Early diagnosis and treatment of HIV infection: magnitude of benefit on short-term mortality is greatest in older adults.

Davis DH, Smith R, Brown A, Rice B, Yin Z, Delpech V.

Age Ageing. 2013 Jul;42(4):520-6. doi: 10.1093/ageing/aft052. Epub 2013 May 14.

BACKGROUND: the number and proportion of adults diagnosed with HIV infection aged 50 years and older has risen. This study compares the effect of CD4 counts and anti-retroviral therapy (ART) on mortality rates among adults diagnosed aged >/=50 with those diagnosed at a younger age. METHODS: retrospective cohort analysis of national surveillance reports of HIV-diagnosed adults (15 years and older) in England, Wales and Northern Ireland. The relative impacts of age, CD4 count at diagnosis and ART on mortality were determined in Cox proportional hazards models. RESULTS: among 63,805 adults diagnosed with HIV between 2000 and 2009, 9% (5,683) were aged >/=50 years; older persons were more likely to be white, heterosexual and present with a CD4 count <200 cells/mm(3) (48 versus 32% P < 0.01) and AIDS at diagnosis (19 versus 9%, P < 0.01). One-year mortality was higher in older adults (10 versus 3%, P < 0.01) and especially in those diagnosed with a CD4 <200 cells/mm(3) left untreated (46 versus 15%, P < 0.01). While the relative mortality risk reduction from ART initiation at CD <200 cells/mm(3) was similar in both age groups, the absolute risk difference was higher among older adults (40 versus 12% fewer deaths) such that the number needed to treat older adults to prevent one death was two compared with eight among younger adults. CONCLUSIONS: the magnitude of benefit from ART is greater in older adults than younger adults. Older persons should be considered as a target for HIV testing. Coupled with prompt treatment, earlier diagnosis is likely to reduce substantially deaths in this group.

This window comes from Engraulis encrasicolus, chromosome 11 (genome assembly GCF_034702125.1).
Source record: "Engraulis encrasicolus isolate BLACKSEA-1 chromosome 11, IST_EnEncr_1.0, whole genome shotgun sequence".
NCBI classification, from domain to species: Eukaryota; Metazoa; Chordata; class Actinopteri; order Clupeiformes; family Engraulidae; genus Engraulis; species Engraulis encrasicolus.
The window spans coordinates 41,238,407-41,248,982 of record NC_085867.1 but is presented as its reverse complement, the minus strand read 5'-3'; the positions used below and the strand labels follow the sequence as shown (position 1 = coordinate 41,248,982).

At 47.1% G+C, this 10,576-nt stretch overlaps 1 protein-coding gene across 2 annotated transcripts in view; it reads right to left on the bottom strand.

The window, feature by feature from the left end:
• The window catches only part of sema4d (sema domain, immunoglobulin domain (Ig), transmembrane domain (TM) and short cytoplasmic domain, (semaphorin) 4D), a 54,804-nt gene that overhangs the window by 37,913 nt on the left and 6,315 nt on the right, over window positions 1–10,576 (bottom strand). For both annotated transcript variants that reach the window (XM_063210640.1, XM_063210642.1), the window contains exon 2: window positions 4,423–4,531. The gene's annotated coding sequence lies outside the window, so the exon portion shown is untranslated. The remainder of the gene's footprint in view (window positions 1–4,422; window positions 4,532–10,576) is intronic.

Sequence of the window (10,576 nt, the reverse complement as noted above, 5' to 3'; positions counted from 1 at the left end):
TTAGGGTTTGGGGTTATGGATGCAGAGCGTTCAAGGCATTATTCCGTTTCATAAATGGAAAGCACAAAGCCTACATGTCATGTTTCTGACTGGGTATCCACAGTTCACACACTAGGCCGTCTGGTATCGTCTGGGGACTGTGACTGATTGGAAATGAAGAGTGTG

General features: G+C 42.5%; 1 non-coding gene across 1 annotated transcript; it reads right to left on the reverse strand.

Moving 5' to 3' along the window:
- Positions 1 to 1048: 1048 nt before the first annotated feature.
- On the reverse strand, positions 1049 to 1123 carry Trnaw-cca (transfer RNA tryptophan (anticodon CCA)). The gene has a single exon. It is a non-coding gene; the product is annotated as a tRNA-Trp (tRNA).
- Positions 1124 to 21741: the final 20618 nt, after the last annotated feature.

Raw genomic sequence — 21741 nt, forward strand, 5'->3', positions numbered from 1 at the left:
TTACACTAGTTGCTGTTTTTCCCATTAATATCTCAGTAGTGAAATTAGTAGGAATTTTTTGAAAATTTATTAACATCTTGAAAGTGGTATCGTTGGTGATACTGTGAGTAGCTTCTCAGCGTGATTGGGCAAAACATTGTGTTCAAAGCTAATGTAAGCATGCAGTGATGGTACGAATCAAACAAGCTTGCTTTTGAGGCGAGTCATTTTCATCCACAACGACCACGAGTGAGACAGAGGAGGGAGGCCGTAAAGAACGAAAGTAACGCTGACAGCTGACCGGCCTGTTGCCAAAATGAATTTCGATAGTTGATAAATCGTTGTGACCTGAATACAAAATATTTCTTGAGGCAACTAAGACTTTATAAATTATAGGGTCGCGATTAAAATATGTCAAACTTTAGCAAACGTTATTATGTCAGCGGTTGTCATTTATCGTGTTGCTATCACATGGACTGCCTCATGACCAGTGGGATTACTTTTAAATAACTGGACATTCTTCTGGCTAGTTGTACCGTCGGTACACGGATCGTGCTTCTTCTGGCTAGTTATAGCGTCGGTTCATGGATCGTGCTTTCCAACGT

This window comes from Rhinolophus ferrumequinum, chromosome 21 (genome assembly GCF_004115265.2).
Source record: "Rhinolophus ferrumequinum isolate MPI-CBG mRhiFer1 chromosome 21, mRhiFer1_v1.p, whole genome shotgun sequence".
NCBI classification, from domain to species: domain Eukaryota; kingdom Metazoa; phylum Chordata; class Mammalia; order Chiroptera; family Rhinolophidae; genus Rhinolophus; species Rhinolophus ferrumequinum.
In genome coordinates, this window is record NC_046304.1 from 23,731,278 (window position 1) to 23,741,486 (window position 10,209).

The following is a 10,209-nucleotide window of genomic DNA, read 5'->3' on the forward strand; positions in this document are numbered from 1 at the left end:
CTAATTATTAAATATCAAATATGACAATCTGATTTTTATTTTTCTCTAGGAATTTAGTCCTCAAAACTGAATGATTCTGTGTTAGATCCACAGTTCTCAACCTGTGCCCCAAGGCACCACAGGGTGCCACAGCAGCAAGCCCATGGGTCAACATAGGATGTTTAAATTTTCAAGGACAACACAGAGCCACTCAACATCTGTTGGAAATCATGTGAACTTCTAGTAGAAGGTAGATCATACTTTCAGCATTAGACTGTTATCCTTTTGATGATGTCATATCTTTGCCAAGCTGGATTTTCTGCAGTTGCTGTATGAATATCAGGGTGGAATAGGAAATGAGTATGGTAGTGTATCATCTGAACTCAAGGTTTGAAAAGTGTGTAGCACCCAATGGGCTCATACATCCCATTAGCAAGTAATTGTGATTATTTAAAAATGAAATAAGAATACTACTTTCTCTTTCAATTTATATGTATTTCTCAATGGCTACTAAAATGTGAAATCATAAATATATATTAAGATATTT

PMID: 23672932

From MEDLINE®/PubMed®, a database of the U.S. National Library of Medicine.